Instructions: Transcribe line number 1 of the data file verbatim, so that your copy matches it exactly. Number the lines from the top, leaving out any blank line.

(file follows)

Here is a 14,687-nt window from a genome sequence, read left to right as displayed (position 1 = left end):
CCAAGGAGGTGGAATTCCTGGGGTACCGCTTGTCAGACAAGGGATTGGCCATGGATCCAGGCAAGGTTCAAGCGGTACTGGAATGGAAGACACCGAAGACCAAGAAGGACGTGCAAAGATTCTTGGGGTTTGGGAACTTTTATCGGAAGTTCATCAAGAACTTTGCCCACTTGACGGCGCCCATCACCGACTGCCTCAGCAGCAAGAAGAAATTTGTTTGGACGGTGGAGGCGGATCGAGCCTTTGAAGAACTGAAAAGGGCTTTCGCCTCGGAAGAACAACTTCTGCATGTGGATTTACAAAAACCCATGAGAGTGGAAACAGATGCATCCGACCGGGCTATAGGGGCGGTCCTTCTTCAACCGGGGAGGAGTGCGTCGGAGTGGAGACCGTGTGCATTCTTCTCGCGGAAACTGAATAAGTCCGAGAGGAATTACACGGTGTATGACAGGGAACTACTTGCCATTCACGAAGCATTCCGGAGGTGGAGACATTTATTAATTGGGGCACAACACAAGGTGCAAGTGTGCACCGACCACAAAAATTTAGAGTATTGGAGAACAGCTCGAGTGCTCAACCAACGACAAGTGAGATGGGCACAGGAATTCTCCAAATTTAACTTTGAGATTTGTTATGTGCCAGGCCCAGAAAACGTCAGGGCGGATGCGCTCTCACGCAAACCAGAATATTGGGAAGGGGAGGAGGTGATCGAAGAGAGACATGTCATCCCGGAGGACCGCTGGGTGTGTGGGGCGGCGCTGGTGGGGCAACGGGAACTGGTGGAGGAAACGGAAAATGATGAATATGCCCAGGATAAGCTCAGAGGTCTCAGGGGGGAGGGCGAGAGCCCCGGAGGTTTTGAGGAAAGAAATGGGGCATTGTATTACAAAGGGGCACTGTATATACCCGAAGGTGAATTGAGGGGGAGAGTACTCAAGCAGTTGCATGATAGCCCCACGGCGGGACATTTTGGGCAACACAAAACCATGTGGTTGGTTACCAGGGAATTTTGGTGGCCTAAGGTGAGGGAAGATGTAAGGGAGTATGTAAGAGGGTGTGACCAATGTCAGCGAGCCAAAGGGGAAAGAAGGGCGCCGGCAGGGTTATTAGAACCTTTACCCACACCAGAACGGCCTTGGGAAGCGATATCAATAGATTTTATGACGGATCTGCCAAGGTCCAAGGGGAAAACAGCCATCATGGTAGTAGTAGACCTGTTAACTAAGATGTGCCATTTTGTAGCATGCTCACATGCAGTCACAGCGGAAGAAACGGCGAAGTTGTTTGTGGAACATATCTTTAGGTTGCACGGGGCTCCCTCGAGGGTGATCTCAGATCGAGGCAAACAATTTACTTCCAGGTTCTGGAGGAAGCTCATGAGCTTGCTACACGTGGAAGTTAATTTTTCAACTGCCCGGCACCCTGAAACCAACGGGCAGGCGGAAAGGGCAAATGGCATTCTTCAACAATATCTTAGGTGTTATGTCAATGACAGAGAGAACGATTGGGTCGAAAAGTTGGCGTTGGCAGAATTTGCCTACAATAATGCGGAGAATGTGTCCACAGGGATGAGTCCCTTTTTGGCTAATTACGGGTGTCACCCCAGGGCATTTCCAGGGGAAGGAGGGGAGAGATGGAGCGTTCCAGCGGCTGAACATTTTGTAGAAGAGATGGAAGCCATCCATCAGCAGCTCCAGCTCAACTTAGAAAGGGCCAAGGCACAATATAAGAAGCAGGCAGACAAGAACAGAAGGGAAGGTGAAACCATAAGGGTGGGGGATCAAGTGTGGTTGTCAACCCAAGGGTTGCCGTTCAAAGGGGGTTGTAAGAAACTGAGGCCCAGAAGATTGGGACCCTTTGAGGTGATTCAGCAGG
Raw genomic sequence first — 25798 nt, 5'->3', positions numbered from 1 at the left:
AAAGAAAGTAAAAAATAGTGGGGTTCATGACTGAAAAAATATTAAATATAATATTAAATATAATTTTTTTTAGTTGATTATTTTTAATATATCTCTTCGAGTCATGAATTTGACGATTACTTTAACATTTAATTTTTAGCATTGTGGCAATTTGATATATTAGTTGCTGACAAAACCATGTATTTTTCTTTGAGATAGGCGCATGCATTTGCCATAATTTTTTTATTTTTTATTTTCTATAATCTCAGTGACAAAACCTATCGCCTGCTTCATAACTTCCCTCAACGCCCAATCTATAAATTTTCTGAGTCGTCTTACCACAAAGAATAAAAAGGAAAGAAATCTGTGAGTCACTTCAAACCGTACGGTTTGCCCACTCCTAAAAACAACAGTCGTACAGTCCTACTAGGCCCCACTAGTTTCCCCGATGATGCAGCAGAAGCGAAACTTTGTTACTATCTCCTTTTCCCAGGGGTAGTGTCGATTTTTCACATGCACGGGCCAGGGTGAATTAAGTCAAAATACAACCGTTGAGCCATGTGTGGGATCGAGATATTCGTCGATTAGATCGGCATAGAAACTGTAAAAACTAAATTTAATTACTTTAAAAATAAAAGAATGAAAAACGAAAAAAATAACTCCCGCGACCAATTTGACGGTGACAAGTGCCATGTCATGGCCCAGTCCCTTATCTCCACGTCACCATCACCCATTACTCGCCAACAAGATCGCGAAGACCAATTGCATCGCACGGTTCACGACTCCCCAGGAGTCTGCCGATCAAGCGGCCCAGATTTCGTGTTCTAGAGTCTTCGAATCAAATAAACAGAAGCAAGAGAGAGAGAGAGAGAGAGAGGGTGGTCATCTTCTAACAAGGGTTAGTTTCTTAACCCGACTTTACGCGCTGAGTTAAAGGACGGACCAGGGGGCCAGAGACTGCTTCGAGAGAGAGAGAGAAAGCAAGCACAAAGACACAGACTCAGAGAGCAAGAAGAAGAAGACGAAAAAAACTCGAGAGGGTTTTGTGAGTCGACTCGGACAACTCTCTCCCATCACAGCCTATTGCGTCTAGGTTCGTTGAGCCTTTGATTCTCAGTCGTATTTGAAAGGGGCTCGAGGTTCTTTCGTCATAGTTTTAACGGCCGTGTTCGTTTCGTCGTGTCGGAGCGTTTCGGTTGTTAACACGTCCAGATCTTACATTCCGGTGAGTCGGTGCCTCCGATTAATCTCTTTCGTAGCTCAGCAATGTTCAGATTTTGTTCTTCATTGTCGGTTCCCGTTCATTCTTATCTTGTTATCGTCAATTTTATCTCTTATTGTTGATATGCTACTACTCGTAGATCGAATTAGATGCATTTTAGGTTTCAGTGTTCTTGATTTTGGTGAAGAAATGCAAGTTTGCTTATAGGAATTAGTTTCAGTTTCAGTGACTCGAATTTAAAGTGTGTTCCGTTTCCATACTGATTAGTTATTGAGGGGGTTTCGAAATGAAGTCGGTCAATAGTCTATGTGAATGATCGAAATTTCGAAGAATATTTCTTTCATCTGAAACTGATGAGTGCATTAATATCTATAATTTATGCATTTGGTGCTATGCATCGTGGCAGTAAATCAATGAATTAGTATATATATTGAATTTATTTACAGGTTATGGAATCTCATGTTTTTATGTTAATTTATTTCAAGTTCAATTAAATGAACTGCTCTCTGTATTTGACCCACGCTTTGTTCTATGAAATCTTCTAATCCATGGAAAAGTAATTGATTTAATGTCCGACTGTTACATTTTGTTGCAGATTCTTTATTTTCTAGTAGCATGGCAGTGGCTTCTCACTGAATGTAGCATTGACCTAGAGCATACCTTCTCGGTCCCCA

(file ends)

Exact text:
Here is a 14,687-nt window from a genome sequence, read left to right as displayed (position 1 = left end):